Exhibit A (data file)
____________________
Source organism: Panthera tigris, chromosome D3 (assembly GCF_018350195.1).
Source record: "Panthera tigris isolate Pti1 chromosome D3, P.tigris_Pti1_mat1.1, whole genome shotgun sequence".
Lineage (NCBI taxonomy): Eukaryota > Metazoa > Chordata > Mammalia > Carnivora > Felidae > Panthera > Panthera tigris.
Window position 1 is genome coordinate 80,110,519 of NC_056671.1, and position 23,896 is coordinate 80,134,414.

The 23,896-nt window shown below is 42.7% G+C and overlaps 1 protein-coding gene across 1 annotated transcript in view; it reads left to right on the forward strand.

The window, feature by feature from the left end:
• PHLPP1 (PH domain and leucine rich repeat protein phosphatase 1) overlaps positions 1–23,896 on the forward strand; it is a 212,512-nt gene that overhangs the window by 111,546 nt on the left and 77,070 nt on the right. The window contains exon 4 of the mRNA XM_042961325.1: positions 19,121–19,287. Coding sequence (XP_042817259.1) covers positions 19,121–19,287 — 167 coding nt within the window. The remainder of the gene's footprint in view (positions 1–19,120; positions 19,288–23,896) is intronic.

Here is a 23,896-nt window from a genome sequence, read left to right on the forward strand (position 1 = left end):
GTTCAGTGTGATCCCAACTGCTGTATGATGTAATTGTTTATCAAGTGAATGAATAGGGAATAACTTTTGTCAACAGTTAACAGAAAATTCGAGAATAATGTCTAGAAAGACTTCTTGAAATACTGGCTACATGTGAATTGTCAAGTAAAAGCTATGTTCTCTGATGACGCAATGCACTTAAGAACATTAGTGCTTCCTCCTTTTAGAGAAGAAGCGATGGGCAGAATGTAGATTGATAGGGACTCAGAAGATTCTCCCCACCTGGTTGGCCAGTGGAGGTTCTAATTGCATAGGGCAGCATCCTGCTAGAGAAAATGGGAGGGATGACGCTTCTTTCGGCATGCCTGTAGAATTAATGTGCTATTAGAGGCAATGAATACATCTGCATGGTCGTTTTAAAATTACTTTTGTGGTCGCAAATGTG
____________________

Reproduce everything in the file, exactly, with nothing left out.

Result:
Source organism: Panthera tigris, chromosome D3 (assembly GCF_018350195.1).
Source record: "Panthera tigris isolate Pti1 chromosome D3, P.tigris_Pti1_mat1.1, whole genome shotgun sequence".
Lineage (NCBI taxonomy): Eukaryota > Metazoa > Chordata > Mammalia > Carnivora > Felidae > Panthera > Panthera tigris.
Window position 1 is genome coordinate 80,110,519 of NC_056671.1, and position 23,896 is coordinate 80,134,414.

The 23,896-nt window shown below is 42.7% G+C and overlaps 1 protein-coding gene across 1 annotated transcript in view; it reads left to right on the forward strand.

The window, feature by feature from the left end:
• PHLPP1 (PH domain and leucine rich repeat protein phosphatase 1) overlaps positions 1–23,896 on the forward strand; it is a 212,512-nt gene that overhangs the window by 111,546 nt on the left and 77,070 nt on the right. The window contains exon 4 of the mRNA XM_042961325.1: positions 19,121–19,287. Coding sequence (XP_042817259.1) covers positions 19,121–19,287 — 167 coding nt within the window. The remainder of the gene's footprint in view (positions 1–19,120; positions 19,288–23,896) is intronic.

Here is a 23,896-nt window from a genome sequence, read left to right on the forward strand (position 1 = left end):
GTTCAGTGTGATCCCAACTGCTGTATGATGTAATTGTTTATCAAGTGAATGAATAGGGAATAACTTTTGTCAACAGTTAACAGAAAATTCGAGAATAATGTCTAGAAAGACTTCTTGAAATACTGGCTACATGTGAATTGTCAAGTAAAAGCTATGTTCTCTGATGACGCAATGCACTTAAGAACATTAGTGCTTCCTCCTTTTAGAGAAGAAGCGATGGGCAGAATGTAGATTGATAGGGACTCAGAAGATTCTCCCCACCTGGTTGGCCAGTGGAGGTTCTAATTGCATAGGGCAGCATCCTGCTAGAGAAAATGGGAGGGATGACGCTTCTTTCGGCATGCCTGTAGAATTAATGTGCTATTAGAGGCAATGAATACATCTGCATGGTCGTTTTAAAATTACTTTTGTGGTCGCAAATGTG